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Rating: 0
You:
Rate this recipe!
Course Snacks
Cuisine Rajasthan
By Cook Method Deep Fried
Keyword Kanji Vada
Servings
Ingredients
For the Kaanji
For the Moong Dal Vadas
Course Snacks
Cuisine Rajasthan
By Cook Method Deep Fried
Keyword Kanji Vada
Servings
Ingredients
For the Kaanji
For the Moong Dal Vadas
Kanji Vada
Votes: 0
Rating: 0
You:
Rate this recipe!
Instructions
For the Kaanji
  1. Take the 2 to 3 glasses of water in a bowl.
  2. Add mustard, red chili powders along with salt, adjust the spice and keep it aside.
  3. Some make this water a day ahead and let it ferment.
For the Moong Dal Vadas
  1. Wash and soak the moong dal for at least 4 to 5 hours.
  2. Drain over a colander and grind toa smooth paste along with green chilies and ginger.
  3. Add salt and adjust spice if required.
  4. When the oil is hot, take small portion of batter, maybe around 2 tsp, flatten it and gently slide it into hot oil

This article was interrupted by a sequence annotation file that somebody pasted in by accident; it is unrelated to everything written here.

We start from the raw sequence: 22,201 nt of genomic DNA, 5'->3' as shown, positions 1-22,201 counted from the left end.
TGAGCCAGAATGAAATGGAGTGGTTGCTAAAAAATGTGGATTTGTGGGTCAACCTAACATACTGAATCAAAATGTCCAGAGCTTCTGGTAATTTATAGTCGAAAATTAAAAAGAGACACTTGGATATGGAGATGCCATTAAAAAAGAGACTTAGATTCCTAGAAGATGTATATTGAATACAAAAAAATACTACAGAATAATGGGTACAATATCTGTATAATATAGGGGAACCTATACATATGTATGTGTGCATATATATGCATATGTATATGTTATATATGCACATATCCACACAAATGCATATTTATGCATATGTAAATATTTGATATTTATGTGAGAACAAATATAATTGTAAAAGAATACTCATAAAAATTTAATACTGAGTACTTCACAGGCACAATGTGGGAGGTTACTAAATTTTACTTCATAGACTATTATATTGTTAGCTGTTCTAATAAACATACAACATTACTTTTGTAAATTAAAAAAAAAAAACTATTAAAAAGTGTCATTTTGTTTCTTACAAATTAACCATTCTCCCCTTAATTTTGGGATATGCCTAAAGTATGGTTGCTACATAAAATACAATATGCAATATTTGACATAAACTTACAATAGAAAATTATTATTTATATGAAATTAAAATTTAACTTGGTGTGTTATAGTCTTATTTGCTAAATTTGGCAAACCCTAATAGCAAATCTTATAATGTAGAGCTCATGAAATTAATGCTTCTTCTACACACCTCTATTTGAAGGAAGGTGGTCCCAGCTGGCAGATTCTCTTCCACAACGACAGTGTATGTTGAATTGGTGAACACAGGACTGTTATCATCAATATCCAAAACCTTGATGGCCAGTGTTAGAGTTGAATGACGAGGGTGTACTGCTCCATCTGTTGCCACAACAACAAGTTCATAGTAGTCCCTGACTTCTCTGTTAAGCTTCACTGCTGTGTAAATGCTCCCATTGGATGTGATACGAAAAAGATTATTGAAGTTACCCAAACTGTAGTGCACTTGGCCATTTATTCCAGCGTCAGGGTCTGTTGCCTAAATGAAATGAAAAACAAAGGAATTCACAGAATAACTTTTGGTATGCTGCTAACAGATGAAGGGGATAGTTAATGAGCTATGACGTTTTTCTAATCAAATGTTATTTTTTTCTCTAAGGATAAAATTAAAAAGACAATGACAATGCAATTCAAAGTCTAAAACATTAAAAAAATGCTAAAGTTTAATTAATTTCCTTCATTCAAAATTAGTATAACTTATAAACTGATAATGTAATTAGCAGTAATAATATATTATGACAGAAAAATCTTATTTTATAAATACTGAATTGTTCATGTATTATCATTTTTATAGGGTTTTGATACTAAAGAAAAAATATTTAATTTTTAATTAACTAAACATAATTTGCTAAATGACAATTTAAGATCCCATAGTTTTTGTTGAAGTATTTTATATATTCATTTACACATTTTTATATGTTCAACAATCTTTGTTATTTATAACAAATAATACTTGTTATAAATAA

5. If you are not used to making vadas, this step is quite tricky, so you can use either use your palm or a flat steel bowl inverted.
  6. Wet the surface, pat down the ball and quickly transfer to the oil.
  7. Cook on medium flame to ensure the vada is cooked on both sides.
  8. Drain and soak in water to remove excess water. Let it stand for a while, then squeeze to remove excess water and soak in the Kanji.
  9. Let this ferment at room temperature overnight and then store it in the fridge.
  10. This stays good in the fridge for 2 to 3 days.

 

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6 comments

  1. I am drooling over the kaanji vadas ! Kaanji wada is a acquired taste and many don’t like the sour fermented water , but I am a great fan of these and have nostalgic memories of this snack . Very well made Kaanji wadas !

  2. Glad that you could try the recipe. You know what I got confused and thought kanji vada was the mandatory one instead of kalmi vada and I even explored the recipe. 🙂 As Vaishali mentioned, the sour fermented mustard water base must be an acquired taste.